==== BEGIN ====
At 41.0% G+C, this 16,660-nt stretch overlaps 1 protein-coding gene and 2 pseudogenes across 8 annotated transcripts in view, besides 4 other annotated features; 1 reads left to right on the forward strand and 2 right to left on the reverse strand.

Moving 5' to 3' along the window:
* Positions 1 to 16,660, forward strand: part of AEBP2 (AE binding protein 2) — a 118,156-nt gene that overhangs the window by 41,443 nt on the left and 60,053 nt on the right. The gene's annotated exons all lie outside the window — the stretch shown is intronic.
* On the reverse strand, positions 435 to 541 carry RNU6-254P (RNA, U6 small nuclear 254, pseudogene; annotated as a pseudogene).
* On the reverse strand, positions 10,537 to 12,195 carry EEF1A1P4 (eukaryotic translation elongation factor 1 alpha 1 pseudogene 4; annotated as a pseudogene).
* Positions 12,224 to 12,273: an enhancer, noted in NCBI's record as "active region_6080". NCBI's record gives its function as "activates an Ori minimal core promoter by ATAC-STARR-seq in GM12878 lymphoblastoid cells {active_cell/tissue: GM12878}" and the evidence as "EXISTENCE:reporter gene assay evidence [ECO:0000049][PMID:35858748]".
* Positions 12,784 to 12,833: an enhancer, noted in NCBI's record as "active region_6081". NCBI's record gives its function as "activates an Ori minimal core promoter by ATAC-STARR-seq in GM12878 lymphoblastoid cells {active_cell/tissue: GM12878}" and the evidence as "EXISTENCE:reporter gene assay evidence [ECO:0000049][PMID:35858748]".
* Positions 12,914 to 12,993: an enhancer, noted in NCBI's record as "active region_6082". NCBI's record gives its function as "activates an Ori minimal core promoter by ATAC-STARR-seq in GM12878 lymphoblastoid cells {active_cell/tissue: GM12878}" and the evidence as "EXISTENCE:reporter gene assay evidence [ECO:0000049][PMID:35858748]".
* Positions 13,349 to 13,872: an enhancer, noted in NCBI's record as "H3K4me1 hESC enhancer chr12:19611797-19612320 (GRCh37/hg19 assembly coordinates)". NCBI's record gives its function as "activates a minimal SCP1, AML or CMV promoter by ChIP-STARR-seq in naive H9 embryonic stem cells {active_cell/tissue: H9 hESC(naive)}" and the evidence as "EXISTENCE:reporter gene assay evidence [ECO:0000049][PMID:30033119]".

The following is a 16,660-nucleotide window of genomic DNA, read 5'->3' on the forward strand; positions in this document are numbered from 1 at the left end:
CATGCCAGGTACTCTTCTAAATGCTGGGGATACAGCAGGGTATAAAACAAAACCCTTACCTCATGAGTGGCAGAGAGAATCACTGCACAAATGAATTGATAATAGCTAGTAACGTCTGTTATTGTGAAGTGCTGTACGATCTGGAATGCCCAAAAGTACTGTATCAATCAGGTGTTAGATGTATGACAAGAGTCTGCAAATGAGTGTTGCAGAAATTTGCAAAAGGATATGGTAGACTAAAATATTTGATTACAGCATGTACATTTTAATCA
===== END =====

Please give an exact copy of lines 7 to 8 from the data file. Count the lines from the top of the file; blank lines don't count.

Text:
* Positions 12,784 to 12,833: an enhancer, noted in NCBI's record as "active region_6081". NCBI's record gives its function as "activates an Ori minimal core promoter by ATAC-STARR-seq in GM12878 lymphoblastoid cells {active_cell/tissue: GM12878}" and the evidence as "EXISTENCE:reporter gene assay evidence [ECO:0000049][PMID:35858748]".
* Positions 12,914 to 12,993: an enhancer, noted in NCBI's record as "active region_6082". NCBI's record gives its function as "activates an Ori minimal core promoter by ATAC-STARR-seq in GM12878 lymphoblastoid cells {active_cell/tissue: GM12878}" and the evidence as "EXISTENCE:reporter gene assay evidence [ECO:0000049][PMID:35858748]".